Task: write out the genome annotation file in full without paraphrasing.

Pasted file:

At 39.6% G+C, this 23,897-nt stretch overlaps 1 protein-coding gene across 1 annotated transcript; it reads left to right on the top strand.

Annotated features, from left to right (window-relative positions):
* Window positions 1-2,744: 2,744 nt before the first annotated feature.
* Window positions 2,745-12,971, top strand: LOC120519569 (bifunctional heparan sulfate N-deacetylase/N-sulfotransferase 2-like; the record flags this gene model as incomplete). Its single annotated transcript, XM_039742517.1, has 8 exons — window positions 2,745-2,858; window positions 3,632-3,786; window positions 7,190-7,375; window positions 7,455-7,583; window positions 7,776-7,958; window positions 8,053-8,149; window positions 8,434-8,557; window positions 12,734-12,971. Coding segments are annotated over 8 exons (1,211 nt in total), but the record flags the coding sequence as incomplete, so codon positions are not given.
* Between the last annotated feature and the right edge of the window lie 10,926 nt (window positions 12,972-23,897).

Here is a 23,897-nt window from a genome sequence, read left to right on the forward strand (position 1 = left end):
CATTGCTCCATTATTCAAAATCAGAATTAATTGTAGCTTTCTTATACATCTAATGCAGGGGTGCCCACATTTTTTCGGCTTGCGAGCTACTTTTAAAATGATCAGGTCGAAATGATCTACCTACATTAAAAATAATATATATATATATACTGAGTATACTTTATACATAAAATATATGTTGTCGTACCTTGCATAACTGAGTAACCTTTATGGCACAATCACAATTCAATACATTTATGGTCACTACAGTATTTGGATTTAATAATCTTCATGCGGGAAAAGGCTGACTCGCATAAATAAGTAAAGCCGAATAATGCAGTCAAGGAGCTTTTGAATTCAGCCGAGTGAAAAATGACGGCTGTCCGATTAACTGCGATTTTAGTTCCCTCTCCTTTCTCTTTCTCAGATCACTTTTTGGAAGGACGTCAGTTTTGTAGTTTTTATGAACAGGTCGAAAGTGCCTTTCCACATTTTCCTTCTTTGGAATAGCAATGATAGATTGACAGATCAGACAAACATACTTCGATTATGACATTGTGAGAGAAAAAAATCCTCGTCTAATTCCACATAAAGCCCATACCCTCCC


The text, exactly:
At 39.6% G+C, this 23,897-nt stretch overlaps 1 protein-coding gene across 1 annotated transcript; it reads left to right on the top strand.

Annotated features, from left to right (window-relative positions):
* Window positions 1-2,744: 2,744 nt before the first annotated feature.
* Window positions 2,745-12,971, top strand: LOC120519569 (bifunctional heparan sulfate N-deacetylase/N-sulfotransferase 2-like; the record flags this gene model as incomplete). Its single annotated transcript, XM_039742517.1, has 8 exons — window positions 2,745-2,858; window positions 3,632-3,786; window positions 7,190-7,375; window positions 7,455-7,583; window positions 7,776-7,958; window positions 8,053-8,149; window positions 8,434-8,557; window positions 12,734-12,971. Coding segments are annotated over 8 exons (1,211 nt in total), but the record flags the coding sequence as incomplete, so codon positions are not given.
* Between the last annotated feature and the right edge of the window lie 10,926 nt (window positions 12,972-23,897).

Here is a 23,897-nt window from a genome sequence, read left to right on the forward strand (position 1 = left end):
CATTGCTCCATTATTCAAAATCAGAATTAATTGTAGCTTTCTTATACATCTAATGCAGGGGTGCCCACATTTTTTCGGCTTGCGAGCTACTTTTAAAATGATCAGGTCGAAATGATCTACCTACATTAAAAATAATATATATATATATACTGAGTATACTTTATACATAAAATATATGTTGTCGTACCTTGCATAACTGAGTAACCTTTATGGCACAATCACAATTCAATACATTTATGGTCACTACAGTATTTGGATTTAATAATCTTCATGCGGGAAAAGGCTGACTCGCATAAATAAGTAAAGCCGAATAATGCAGTCAAGGAGCTTTTGAATTCAGCCGAGTGAAAAATGACGGCTGTCCGATTAACTGCGATTTTAGTTCCCTCTCCTTTCTCTTTCTCAGATCACTTTTTGGAAGGACGTCAGTTTTGTAGTTTTTATGAACAGGTCGAAAGTGCCTTTCCACATTTTCCTTCTTTGGAATAGCAATGATAGATTGACAGATCAGACAAACATACTTCGATTATGACATTGTGAGAGAAAAAAATCCTCGTCTAATTCCACATAAAGCCCATACCCTCCC